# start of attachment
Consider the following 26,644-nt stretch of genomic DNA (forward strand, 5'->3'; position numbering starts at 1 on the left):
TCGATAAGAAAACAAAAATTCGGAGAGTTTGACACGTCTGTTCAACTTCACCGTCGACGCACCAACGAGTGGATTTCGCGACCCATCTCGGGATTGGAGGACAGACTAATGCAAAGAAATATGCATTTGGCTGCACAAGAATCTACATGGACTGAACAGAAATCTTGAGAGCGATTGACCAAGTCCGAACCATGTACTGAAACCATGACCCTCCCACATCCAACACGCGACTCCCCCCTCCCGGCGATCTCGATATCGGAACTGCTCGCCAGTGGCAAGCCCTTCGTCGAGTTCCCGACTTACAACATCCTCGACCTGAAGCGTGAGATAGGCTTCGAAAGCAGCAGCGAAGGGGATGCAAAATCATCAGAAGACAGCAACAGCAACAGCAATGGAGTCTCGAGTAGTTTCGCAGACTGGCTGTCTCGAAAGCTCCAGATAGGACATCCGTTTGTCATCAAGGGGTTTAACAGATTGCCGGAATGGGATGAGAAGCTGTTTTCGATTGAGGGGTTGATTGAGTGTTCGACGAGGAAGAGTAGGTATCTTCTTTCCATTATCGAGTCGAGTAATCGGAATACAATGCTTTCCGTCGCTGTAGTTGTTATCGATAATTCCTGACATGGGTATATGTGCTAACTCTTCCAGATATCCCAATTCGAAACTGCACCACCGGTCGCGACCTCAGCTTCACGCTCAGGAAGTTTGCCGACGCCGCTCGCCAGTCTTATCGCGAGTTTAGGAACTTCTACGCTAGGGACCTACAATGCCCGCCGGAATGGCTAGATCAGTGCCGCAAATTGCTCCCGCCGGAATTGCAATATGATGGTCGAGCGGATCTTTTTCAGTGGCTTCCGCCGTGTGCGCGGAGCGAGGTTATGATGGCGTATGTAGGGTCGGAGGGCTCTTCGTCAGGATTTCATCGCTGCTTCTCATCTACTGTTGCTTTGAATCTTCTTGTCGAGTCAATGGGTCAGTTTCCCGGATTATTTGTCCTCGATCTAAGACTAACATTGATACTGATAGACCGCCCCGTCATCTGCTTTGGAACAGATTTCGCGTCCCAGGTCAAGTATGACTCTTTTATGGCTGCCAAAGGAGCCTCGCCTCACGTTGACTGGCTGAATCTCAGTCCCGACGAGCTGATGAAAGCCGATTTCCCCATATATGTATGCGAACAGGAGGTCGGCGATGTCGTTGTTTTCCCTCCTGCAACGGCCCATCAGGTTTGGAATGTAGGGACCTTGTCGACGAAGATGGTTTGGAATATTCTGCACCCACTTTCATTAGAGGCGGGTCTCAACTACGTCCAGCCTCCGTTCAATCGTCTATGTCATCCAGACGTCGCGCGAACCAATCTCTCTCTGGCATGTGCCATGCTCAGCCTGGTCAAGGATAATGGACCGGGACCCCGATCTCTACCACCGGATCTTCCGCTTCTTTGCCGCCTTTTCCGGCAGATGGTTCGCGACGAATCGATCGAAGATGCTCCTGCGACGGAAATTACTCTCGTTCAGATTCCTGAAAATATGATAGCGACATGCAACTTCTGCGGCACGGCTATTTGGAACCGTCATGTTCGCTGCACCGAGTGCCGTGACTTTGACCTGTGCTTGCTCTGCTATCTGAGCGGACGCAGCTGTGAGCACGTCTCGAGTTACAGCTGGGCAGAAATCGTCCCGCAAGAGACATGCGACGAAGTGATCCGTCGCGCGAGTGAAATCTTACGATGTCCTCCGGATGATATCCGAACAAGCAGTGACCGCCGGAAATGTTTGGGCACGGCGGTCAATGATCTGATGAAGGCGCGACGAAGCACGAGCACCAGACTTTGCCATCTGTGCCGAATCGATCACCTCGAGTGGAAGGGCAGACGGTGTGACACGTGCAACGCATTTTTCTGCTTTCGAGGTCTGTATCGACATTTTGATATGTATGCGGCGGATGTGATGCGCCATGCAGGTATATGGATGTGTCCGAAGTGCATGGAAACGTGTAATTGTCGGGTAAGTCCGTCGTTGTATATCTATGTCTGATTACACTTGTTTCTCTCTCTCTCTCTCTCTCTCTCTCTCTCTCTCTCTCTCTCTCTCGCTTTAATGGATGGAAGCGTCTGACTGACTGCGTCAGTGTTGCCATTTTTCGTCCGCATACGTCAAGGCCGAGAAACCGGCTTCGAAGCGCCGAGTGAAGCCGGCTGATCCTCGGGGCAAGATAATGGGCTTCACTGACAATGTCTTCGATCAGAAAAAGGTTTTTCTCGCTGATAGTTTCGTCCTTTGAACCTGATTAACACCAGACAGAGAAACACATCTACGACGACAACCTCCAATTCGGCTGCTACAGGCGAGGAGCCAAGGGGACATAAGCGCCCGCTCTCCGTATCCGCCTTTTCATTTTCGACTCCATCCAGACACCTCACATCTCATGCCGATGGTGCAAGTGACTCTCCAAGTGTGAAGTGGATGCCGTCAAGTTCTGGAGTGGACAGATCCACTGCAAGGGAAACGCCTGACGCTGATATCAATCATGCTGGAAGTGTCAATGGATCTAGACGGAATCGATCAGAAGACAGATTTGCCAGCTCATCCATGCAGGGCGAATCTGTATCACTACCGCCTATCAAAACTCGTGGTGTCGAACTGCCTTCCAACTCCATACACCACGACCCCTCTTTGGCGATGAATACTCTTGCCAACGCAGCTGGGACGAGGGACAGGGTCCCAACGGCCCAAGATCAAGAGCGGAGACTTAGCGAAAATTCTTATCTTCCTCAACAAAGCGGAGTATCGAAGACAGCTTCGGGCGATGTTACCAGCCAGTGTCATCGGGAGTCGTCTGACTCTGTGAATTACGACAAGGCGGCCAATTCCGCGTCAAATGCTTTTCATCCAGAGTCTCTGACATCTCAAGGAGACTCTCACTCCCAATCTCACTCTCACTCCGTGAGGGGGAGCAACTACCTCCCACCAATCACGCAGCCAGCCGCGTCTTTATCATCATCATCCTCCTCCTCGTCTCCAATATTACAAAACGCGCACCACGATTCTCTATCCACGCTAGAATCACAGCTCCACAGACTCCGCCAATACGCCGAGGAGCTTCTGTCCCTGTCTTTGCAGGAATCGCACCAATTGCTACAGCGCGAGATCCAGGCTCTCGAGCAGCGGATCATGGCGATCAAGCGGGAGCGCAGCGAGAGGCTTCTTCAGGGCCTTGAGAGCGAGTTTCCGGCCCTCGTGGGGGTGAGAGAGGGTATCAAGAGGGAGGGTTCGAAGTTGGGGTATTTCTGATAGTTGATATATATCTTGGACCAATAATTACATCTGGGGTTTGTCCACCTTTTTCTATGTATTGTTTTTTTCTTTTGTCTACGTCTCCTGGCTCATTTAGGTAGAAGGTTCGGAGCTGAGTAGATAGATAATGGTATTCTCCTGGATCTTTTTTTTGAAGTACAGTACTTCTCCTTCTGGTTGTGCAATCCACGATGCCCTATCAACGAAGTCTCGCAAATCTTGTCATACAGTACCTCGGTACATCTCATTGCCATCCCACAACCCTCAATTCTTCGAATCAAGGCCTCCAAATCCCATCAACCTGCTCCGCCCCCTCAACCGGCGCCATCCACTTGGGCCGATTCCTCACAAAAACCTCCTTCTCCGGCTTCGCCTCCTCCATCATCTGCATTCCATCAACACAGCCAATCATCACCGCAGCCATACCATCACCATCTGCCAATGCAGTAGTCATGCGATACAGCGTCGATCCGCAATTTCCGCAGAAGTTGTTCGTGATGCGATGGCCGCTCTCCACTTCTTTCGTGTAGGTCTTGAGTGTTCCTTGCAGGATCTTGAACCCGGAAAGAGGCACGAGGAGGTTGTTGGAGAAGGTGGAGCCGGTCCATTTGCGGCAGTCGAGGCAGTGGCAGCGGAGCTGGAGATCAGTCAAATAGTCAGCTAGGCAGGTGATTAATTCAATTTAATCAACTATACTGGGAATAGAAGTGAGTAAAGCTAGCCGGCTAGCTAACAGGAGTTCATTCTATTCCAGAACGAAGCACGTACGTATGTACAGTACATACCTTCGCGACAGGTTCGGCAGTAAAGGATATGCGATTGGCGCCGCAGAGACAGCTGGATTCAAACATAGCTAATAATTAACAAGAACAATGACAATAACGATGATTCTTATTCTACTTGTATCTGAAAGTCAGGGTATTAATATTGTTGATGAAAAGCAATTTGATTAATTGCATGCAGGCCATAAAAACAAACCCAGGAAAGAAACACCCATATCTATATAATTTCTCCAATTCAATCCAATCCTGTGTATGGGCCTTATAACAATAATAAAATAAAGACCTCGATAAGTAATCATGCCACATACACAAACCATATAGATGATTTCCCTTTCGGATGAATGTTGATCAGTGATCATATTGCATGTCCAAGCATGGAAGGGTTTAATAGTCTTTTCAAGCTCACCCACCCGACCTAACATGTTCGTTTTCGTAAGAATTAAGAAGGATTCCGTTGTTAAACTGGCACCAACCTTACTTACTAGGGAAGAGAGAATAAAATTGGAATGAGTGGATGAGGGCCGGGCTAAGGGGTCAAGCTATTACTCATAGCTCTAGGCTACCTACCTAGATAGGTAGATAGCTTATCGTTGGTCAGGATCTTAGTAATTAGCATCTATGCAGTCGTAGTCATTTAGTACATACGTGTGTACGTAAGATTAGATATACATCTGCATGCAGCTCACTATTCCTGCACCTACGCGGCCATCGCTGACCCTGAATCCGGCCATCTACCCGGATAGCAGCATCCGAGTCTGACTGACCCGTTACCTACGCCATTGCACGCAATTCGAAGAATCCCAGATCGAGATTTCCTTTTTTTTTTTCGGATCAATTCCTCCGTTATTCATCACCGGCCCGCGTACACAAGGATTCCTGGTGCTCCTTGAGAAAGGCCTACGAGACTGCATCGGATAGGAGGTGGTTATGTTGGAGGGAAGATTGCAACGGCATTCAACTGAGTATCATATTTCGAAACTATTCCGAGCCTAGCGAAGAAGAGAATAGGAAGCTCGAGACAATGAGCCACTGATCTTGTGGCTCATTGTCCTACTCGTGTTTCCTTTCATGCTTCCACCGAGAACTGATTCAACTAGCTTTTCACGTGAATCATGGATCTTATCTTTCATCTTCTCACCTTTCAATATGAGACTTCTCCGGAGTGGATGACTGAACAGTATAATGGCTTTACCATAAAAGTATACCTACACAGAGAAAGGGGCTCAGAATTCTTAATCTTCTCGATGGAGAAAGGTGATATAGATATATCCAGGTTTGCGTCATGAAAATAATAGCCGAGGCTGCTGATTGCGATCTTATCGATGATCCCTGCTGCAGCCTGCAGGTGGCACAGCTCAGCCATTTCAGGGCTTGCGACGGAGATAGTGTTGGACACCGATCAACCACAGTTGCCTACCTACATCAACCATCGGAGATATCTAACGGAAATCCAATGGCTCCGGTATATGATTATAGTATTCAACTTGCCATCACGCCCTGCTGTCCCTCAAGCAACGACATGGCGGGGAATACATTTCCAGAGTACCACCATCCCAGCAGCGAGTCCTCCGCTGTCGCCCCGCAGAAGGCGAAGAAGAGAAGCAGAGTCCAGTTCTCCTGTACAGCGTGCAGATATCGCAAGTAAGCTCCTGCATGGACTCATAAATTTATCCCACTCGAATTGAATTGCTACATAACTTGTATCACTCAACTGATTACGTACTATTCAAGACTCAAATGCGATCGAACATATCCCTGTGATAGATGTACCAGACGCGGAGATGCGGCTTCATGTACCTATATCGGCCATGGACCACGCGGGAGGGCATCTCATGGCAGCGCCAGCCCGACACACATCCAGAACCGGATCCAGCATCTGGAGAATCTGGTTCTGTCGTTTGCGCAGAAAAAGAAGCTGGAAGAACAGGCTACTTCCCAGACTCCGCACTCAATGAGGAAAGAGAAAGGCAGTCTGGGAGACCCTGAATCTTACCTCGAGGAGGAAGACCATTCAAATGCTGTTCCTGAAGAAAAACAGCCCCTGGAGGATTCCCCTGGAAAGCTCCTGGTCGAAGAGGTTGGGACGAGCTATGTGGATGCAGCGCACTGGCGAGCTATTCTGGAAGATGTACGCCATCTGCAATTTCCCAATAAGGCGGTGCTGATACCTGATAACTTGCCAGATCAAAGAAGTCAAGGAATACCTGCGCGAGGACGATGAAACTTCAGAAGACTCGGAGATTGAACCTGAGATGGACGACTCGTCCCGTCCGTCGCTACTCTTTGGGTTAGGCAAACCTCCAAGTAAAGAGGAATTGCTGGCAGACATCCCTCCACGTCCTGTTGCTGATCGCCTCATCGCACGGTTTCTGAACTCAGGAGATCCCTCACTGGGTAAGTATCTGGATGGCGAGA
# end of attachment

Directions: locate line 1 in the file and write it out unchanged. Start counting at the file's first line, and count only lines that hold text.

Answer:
Consider the following 26,644-nt stretch of genomic DNA (forward strand, 5'->3'; position numbering starts at 1 on the left):